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You can talk about your pioneers of rock and roll – Chuck BerryLittle RichardElvis PresleyJames Brown, just to name a few – and you can even bring up your British Invasion greats – the Beatlesthe Rolling Stonesthe Animalsthe Yardbirds, the Kinks, just to name another few.  All of them are already in the Rock & Roll Hall of Fame, and deservedly so.  However, you can play a lot of more modern rock records all day long and not really discern more than a hint of their direct influence; no question it’s in the DNA, but actual Elvis Presley-style vocals or Chuck Berry guitar licks or James Brown wails are elusive. 


That is not so with Link Wray:  His influence is front and center on a good 50% of the records that I play, because he is credited with introducing the “power chord” on electric guitar to rock and roll, a technique whose effect is often enhanced by distortion. 

(February 2013)
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The Rolling Stones were from London, as were the Kinksthe Who and the Yardbirds.  The Animals came from Newcastle, an industrial backwater like Liverpool, though on the opposite coast.  The Hollies were formed in Manchester, though the bandmembers came from East Lancashire.  The Moody Blues were from the Birmingham area; Birmingham, Alabama (one of the first major industrialized cities in the American South) is named for the British city.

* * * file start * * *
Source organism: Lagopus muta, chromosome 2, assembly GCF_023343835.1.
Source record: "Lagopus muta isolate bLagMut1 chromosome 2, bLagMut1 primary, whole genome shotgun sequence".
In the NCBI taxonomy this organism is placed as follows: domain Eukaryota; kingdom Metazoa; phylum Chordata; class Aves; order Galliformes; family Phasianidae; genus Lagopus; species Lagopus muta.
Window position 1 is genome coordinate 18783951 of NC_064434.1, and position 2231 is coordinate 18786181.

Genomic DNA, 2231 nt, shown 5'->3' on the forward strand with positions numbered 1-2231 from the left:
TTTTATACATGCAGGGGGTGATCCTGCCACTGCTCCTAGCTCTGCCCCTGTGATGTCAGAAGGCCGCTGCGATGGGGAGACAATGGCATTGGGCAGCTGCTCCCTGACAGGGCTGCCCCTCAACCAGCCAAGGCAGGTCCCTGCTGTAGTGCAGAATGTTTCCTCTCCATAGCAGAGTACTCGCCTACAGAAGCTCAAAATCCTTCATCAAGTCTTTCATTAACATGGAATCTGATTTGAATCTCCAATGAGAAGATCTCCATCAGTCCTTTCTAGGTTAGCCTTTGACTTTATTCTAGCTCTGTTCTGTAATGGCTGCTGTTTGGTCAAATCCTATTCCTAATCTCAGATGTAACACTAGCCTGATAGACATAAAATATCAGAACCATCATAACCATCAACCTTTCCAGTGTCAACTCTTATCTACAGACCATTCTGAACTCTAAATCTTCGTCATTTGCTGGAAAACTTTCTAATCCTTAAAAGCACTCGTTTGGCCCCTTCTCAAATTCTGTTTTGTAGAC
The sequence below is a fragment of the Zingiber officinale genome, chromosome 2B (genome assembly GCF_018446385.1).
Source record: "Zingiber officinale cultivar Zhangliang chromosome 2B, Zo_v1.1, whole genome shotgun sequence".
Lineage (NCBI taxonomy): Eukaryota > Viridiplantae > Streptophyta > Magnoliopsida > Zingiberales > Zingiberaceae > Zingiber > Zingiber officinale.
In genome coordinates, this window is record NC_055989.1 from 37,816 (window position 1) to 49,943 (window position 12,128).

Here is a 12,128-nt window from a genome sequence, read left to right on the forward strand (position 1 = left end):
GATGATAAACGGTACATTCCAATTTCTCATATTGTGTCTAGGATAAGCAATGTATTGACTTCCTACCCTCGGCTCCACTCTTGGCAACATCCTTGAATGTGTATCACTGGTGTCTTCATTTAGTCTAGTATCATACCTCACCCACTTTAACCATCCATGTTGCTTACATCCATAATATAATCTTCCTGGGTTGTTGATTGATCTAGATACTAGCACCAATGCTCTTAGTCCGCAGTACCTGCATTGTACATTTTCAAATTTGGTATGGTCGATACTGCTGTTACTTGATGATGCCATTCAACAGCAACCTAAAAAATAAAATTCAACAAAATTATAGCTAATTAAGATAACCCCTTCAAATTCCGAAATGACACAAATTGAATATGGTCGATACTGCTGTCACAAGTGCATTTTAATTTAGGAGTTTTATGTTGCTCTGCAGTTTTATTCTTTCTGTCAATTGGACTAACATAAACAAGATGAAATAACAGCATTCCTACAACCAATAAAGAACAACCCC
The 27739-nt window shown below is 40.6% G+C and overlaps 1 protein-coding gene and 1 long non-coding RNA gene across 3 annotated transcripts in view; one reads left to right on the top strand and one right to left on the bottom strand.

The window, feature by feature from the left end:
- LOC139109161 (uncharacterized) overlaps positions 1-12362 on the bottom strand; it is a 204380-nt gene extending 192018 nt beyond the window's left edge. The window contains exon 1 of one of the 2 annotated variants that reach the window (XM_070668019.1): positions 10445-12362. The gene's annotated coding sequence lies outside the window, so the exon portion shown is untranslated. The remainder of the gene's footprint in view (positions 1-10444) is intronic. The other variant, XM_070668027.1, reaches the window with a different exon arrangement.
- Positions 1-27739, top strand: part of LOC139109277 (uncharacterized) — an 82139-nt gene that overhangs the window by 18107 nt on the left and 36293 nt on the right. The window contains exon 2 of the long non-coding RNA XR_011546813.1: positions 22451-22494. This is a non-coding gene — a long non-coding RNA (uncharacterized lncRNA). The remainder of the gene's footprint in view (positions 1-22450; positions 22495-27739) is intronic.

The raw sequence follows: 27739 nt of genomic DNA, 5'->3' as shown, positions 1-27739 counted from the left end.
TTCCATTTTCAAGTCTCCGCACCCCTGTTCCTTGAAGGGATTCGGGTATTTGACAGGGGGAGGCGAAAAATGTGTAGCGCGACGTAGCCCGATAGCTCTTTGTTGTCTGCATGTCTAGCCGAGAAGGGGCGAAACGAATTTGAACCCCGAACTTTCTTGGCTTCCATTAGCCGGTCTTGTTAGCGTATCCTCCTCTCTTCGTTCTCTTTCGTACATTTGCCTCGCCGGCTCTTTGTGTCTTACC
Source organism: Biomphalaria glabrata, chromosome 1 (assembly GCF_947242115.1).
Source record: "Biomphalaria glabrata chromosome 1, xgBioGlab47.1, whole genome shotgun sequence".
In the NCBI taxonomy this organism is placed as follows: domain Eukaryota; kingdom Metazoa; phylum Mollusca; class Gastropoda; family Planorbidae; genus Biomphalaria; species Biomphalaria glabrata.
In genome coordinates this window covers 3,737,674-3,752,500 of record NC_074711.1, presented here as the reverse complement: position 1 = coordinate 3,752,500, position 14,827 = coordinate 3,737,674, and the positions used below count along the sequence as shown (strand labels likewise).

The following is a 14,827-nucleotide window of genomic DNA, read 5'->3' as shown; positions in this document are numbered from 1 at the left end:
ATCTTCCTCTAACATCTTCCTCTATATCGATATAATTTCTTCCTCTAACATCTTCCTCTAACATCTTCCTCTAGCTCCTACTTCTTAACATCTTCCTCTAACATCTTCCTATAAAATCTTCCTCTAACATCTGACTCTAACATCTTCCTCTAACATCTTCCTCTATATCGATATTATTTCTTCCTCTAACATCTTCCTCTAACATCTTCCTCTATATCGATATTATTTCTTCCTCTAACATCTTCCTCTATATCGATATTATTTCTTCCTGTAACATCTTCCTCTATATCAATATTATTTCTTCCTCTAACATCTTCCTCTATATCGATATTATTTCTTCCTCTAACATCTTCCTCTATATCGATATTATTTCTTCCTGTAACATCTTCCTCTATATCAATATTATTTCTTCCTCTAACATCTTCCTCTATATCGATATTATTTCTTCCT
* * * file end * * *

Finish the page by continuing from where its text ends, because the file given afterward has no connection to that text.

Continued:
(July 2013)


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The Goldie and the Gingerbreads 1964 recording of “Can’t You Hear My Heartbeat” made it to #25 in the UK.  Here in this country, Herman’s Hermits released “Can’t You Hear My Heartbeat two weeks earlier; the heavy promotion of that song cut them out of the U. S. charts.  After meeting the AnimalsGoldie and the Gingerbreads was signed for a European tour, where they performed with the Who’s Who of the British Invasion the Beatles, the Rolling Stonesthe Animals, the Yardbirds, the Holliesthe Kinks, and others. 


(October 2013)


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For some reason, over the years the 1970’s have gotten a reputation as a poor decade for music. (So do the 1950’s, for that matter, even though that is where rock and roll came from). It certainly cannot be because everything sounded the same. Most of the British Invasion bands were still active, from the Rolling Stones, to the Whoto the Kinks, to the Moody Blues, to the Hollies – to this day, even Herman’s Hermits has never broken up. Among the big English bands, only the Beatles and the Animals were gone by the end of the 1960’s.  The top American acts were still going strong as well, and many major stars arrived in the 1970’s. Anyone who says they are a music fan has to be able to find someone, and probably several someones on that list that they like a lot.
(December 2016)
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Stephen Cook with Allmusic gives the album 4½ stars and writes:  “Taking Brit blues invaders like Themthe Animals, and  the Yardbirds as a template, not to mention plenty of ’60s garage inspiration, San Diego’s Tell-Tale Hearts forged a fairly original beat homage between 1983-1986.  A bit too gritty and blues-based to really fit in with L.A.’s contemporary Byrds and pop-psychedelia revival (the Rain Paradethe Three O’ClockPlasticland), the Hearts only cut one album, an EP, and a smattering of singles and live tracks. . . .  Compiled by bassist Mike Stax and featuring the snider-than-Van Morrison vocals of Ray Brandes, the 21-track collection includes studio highlights like ‘(You’re a) Dirty Liar and ‘Me Needing You, as well as some super lo-fi demo covers and a live rendition of the Seeds’ ‘Satisfy You.” 
(September 2017)
Last edited: April 7, 2021